1) It doesn't matter what percentage of Tesla buyers will use it as their daily driver.
        2) Its obvious that one of the most efficient and advanced cars in history will have personnel issues and miss its launch deadline.

        What matters most is that there are people that are willing to invest and to wait for it to come. It is not you or me but these people that are investing into a better future of super-efficient zero emission vehicles. By working out most problems with this 1st model Tesla will be better prepaired for their next generation cars. Tesla Motors are pioneers in zero emission vehicle development, and if its celebrities dollars that fund their R&D, God bless these celebrities for doing us all such a huge favor.
        • 7 Years Ago
        Vintage,

        Your post is a welcome relief from some of the knee-jerk green hype I see too much of in the media and on blogs these days.

        I've seen people who keep trading up to the latest and greatest hybrid model, selling 2-3 year old cars along the way. Why? They want the "greenest" car available to prove their "greenness" (yes, I'm making up words now).

        They, of course, fail to think about the fact they are creating extra demand for new vehicles which take significant resources to build and ship, not to mention eventually recycle, etc. My favorite pet peeve is when the Hollywood A-list ADD a hybrid that they can be seen driving to awards shows, etc. but they still keep their Lambos, Hummers, etc.

        I have nothing against any of the emerging fuel efficient cars, but the hypocrisy of people who believe that adding a Prius or a Tesla to their garage helps the planet is off the charts. After all, how many Tesla owners do you think will use the Tesla as their sole, daily driver car? 10%? On the flip side, how many think *adding* a Tesla is good for the environment and will somehow help stop global warming? 90%?

        -SimianSpeedster
        • 7 Years Ago
        Jan

        You are the one missing the big picture by focusing sole on the car and none of the factors that go into creating and powering the car. You also presume that the Tesla is "the future" as if you have the crystal ball that us mere mortals lack.

        In reality, there is no such thing as a "zero emissions vehicle." That is nice marketing speak, but an electric car simply performs an emissions "cost transfer" -- emissions generated to power the car are released at the power generation plant, most likely powered by petroleum products and/or coal. Certainly wide spread use of cleaner sources of power (wind/solar/hydro) at the point of generation might minimize this effect some day, but all of those methods are a long ways off from being able to supply the kind of power people demand (and increasingly so) in a modern world.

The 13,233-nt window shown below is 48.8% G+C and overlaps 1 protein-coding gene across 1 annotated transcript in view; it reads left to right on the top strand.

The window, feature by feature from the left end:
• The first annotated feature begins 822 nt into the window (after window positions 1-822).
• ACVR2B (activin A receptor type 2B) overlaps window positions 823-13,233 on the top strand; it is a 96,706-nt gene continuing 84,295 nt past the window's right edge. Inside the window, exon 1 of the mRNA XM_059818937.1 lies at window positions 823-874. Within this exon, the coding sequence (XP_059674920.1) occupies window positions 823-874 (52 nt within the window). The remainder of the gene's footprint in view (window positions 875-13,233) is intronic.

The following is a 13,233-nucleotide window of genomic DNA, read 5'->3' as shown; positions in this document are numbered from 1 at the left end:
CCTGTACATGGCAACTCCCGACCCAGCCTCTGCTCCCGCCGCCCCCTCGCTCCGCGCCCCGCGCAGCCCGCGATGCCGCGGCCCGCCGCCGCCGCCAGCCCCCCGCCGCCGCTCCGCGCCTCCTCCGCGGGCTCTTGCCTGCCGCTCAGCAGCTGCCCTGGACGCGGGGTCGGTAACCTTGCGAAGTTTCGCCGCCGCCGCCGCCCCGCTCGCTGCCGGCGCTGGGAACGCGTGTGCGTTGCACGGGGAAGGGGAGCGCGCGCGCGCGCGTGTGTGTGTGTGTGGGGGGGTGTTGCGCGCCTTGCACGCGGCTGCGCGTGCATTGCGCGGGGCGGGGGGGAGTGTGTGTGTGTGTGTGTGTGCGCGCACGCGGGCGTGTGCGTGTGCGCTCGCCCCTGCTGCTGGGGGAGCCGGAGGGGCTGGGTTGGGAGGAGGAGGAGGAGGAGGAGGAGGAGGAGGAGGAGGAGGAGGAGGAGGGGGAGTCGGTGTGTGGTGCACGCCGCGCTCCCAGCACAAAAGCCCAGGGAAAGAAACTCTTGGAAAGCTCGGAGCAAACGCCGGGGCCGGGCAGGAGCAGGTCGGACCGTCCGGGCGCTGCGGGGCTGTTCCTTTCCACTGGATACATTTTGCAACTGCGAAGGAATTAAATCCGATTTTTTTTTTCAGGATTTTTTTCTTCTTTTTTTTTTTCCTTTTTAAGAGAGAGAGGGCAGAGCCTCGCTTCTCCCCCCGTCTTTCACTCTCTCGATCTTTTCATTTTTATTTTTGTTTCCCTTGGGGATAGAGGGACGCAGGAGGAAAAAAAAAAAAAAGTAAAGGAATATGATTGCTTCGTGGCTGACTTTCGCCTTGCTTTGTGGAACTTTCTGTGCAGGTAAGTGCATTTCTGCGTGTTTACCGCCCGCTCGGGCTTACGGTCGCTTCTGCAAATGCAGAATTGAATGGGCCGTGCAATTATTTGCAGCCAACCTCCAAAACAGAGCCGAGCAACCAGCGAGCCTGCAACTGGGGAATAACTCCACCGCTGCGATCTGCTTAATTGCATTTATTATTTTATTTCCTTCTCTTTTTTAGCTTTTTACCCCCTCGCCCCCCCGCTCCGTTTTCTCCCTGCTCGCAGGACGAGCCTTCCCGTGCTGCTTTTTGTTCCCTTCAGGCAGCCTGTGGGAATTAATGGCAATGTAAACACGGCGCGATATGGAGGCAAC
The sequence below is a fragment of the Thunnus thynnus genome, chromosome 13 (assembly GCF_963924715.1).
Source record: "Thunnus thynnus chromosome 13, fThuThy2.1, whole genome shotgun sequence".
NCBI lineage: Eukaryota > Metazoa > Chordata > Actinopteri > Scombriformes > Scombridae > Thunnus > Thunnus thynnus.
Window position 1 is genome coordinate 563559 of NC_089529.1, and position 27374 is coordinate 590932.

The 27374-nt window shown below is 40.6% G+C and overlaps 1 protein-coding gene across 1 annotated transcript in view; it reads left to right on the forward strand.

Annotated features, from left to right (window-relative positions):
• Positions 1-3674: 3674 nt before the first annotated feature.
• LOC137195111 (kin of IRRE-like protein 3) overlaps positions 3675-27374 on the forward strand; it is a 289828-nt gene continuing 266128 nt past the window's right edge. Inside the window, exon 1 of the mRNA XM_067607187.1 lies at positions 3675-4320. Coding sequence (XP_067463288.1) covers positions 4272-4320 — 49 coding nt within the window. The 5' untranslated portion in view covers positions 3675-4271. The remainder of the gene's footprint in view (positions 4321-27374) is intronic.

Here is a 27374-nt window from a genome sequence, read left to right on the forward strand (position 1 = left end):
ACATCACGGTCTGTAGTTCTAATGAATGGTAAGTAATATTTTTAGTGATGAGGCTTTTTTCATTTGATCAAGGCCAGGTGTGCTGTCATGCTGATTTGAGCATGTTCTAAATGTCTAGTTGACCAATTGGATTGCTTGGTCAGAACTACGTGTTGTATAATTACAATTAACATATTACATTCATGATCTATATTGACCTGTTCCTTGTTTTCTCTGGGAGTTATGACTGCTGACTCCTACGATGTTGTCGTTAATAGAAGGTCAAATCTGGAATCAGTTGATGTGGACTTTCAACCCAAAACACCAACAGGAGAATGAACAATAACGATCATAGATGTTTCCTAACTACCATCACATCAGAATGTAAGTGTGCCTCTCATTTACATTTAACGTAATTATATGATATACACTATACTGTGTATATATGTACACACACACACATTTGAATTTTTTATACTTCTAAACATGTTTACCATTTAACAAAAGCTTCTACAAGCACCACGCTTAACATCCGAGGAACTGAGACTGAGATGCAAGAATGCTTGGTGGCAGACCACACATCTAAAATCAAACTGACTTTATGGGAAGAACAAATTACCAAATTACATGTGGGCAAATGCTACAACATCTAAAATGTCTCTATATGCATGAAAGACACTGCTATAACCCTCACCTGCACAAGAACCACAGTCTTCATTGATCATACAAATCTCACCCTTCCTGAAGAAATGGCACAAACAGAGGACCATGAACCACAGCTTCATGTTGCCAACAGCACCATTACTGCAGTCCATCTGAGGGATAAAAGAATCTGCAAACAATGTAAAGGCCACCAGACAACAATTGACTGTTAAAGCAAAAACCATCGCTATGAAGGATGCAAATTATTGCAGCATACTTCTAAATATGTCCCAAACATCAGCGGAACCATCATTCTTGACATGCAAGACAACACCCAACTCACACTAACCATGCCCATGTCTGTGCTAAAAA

I won't re-hash it in detail, but consider the emissions involved in the creation of this car's batteries and its long term environmental impact of having to dispose of them. These are considerations, too.

        You describe the Tesla as a representative of a "better future" and hold that we should all be thankful for its development. That is a big assumption and a value judgment on your part which is not shared by everyone. The value in owning and driving a car can vary greatly between people -- some simply want efficient transportation, others want to feel automotive soul above all else.

        Since you haven't driven the Tesla, there's no way for you to know if the car is better to drive, better to enjoy or better in any tangible measurement that comes from first hand experience. If you choose to drink the kool-aid and idolize the Tesla based on its potential/promise alone, that's your prerogative, but please don't presume that your ideals are my ideals.

        My criticisms of this car are real, pragamatic and based in fact. People buying this car should rationally be concerned about its quality, safety and longevity. I think your support of the Tesla is, on the other hand, based on conjecture and your dream of an idolized "better future" that may never stem from the development of the Tesla. if you have the $100,000, go for it, but caveat emptor, brother!

        -SimianSpeedster
        • 7 Years Ago
        Jan,

        Get a grip.

        First, what percentage of Tesla buyers do you honestly think will use it as their daily driver, their sole automobile? You can't be deluded enough to think it's more than 25%.

        Second, it's not at all hard to find negative things about the Tesla. They are jumping out at us; they are in fact very hard to ignore.

        -- The company is having huge personnel issues
        -- The car has already missed its launch deadline
        -- The company has announced that the car will come with a transmission that is nearly certain to fail in a short period of time.
        -- Shall I go on?

        Time to take off the rose tinited glasses and see this car for what it is -- an experiment for the George Clooneys of the world. Indeed, it may turn out to be the start of something big in autodome, but right now, it's not looking good.

        -SimianSpeedster
      • 7 Years Ago
      http://autocollections.blogspot.com/

      check it up for your facilities.
      • 7 Years Ago
      Dear General Motors,

      Please don't make me look like those foolish people at Tesla Motors. Perfect my batteries and it's related parts as much as technologically possible before making loaded promises to the automotive press.

      Sincerely,

      Chevy Volt
      • 7 Years Ago
      Can't wait for the price to come down, you know, so us lower class people can afford to help save the planet. Great car though.
      • 7 Years Ago
      Won't the more powerful drivetrain lower the range of the vehicle?
        • 7 Years Ago
        Exactly, the more power you use the less range you will get.